The petition has now been formally referred to a committee which will decide whether to hold a debate.

It comes as English councils say they will seek to evict social tenants found guilty of taking part in disorder.

But the Cabinet Office, which runs it, has confirmed the e-petition submitted by Stephen Mains, saying “convicted London rioters should loose [sic] all benefits” has reached 100,000 signatures.

The threshold for the petition to be referred to the Commons backbench business committee, which can table debates, is 100,000.

Mr Mains’s petition argues: “No taxpayer should have to contribute to those who have destroyed property, stolen from their community and shown a disregard for the country that provides for them.”

If the backbench committee agrees to table a Commons debate, there is no guarantee the law will be changed.

The committee’s chairman, Labour MP Natascha Engel, quizzed Prime Minister David Cameron about whether action will be taken to respond to the petition.

She told Mr Cameron: “One of the ways in which ordinary people are trying to get their voices heard is by going onto the government’s new e-petitions website and signing a petition posted two days ago, asking for rioters to have their benefits withdrawn.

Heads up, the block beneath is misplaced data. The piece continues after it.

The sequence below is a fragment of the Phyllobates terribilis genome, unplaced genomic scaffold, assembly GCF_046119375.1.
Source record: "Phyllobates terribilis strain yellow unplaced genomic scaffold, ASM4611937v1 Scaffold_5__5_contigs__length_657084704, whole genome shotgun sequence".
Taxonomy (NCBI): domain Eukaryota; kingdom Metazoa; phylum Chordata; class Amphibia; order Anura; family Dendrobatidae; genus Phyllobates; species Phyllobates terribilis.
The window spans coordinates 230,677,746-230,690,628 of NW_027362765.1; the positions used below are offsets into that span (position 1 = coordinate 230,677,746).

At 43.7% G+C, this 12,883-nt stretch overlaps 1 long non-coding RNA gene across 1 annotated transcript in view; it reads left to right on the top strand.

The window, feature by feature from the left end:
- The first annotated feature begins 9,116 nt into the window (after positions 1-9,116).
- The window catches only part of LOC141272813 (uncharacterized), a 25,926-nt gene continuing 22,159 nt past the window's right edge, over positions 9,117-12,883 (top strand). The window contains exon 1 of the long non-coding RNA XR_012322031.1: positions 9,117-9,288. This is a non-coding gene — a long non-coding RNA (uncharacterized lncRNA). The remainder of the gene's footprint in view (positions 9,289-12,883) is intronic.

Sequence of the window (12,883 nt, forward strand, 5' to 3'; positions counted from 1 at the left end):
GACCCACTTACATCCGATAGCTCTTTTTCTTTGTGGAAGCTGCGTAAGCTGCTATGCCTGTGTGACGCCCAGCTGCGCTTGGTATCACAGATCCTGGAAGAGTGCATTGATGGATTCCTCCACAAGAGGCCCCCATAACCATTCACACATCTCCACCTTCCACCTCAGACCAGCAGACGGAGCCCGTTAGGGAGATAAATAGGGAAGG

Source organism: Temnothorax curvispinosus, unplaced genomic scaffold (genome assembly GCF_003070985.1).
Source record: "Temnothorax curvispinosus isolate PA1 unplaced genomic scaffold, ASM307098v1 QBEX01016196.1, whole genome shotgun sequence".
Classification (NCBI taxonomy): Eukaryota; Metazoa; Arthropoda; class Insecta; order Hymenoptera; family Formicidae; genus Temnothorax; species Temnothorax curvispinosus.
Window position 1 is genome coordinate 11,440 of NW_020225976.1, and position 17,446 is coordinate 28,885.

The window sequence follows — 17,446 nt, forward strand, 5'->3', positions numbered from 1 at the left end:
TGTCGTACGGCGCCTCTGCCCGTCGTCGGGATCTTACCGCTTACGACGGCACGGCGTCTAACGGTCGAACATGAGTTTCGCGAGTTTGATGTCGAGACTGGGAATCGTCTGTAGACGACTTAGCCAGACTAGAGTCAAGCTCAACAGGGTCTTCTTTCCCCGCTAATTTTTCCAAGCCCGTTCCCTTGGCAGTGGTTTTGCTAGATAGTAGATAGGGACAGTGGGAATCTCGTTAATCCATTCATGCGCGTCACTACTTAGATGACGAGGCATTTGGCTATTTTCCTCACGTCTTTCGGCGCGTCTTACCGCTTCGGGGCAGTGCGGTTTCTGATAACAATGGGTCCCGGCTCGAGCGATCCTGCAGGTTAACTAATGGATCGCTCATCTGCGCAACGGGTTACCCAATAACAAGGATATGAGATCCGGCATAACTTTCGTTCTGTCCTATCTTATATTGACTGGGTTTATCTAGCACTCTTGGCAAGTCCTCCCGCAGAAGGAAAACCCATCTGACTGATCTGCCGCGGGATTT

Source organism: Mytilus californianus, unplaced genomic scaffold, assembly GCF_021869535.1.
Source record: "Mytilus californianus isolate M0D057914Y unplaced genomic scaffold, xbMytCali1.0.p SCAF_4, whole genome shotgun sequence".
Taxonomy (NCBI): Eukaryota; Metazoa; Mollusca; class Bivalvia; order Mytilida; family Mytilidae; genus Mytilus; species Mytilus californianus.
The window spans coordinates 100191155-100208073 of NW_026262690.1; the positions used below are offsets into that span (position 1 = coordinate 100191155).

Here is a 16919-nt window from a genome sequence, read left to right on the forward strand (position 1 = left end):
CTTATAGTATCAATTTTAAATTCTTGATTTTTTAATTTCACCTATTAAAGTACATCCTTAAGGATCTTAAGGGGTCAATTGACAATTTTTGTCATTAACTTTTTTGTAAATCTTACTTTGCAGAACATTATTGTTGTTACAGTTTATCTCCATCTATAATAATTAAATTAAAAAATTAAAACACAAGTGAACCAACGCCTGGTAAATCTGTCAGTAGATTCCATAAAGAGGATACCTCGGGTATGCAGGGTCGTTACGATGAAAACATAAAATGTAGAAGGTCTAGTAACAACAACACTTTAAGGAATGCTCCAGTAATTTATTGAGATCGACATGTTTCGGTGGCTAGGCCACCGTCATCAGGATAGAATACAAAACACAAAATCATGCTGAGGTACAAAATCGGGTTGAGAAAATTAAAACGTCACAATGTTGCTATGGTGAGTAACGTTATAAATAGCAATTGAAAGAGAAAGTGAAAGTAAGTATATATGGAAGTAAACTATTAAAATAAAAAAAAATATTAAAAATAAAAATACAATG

“How is the prime minister going to meet those raised expectations… that something will happen as a result of going onto a government sponsored website?”

Mr Cameron replied that the point of the e-petitions website, set up last week, was to “empower” people to make their voices heard on various topics.

“The e-petition is now eligible for consideration for debate by MPs and in the meantime, the government will respond to those who have signed the e-petition”

“If it reaches a certain level of signatures it will be debated in this House whether we like it or not and I think that is an important way of empowering people.”

He added: “I think there may be opportunities, possibly through the new criminal justice and sentencing legislation to make sure we are better at confiscating things from people when they commit crimes because we have got to look at all the ways we can of making sure our punishments are robust.”

It comes as councils in Manchester, Nottingham and London say they will seek to evict social housing tenants who are convicted of violence locally and the government says it will consult on extending their powers, to allow them to punish those who travelled out of the area to take part.

“Under the procedures previously announced, it will be for the committee to decide whether an e-petition should be proposed for debate after the Commons returns from the summer recess.”

“Do not waste your time on Social Questions. What is the matter with the poor is Poverty; what is the matter with the rich is Uselessness.”
George Bernard Shaw

 

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Stay Strong and take care of one another.

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Robert Alexander Dumas